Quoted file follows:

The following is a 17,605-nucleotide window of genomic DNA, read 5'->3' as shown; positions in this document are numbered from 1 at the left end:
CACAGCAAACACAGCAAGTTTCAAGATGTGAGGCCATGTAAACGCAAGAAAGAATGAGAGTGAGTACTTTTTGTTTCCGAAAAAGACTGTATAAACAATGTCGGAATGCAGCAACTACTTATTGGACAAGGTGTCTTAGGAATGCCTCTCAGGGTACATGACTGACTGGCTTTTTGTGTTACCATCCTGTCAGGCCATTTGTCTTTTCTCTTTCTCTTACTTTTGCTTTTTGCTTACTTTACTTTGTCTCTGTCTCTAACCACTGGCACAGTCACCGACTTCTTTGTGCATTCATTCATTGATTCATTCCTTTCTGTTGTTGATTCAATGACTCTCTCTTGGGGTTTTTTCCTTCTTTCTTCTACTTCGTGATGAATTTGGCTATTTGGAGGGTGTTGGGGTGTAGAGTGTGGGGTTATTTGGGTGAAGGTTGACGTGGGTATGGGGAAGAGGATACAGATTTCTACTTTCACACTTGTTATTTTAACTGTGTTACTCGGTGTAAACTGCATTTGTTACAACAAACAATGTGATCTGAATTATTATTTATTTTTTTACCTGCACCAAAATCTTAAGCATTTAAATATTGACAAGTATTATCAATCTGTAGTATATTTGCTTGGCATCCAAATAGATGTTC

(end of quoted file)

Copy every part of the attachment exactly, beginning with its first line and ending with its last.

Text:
The following is a 17,605-nucleotide window of genomic DNA, read 5'->3' as shown; positions in this document are numbered from 1 at the left end:
CACAGCAAACACAGCAAGTTTCAAGATGTGAGGCCATGTAAACGCAAGAAAGAATGAGAGTGAGTACTTTTTGTTTCCGAAAAAGACTGTATAAACAATGTCGGAATGCAGCAACTACTTATTGGACAAGGTGTCTTAGGAATGCCTCTCAGGGTACATGACTGACTGGCTTTTTGTGTTACCATCCTGTCAGGCCATTTGTCTTTTCTCTTTCTCTTACTTTTGCTTTTTGCTTACTTTACTTTGTCTCTGTCTCTAACCACTGGCACAGTCACCGACTTCTTTGTGCATTCATTCATTGATTCATTCCTTTCTGTTGTTGATTCAATGACTCTCTCTTGGGGTTTTTTCCTTCTTTCTTCTACTTCGTGATGAATTTGGCTATTTGGAGGGTGTTGGGGTGTAGAGTGTGGGGTTATTTGGGTGAAGGTTGACGTGGGTATGGGGAAGAGGATACAGATTTCTACTTTCACACTTGTTATTTTAACTGTGTTACTCGGTGTAAACTGCATTTGTTACAACAAACAATGTGATCTGAATTATTATTTATTTTTTTACCTGCACCAAAATCTTAAGCATTTAAATATTGACAAGTATTATCAATCTGTAGTATATTTGCTTGGCATCCAAATAGATGTTC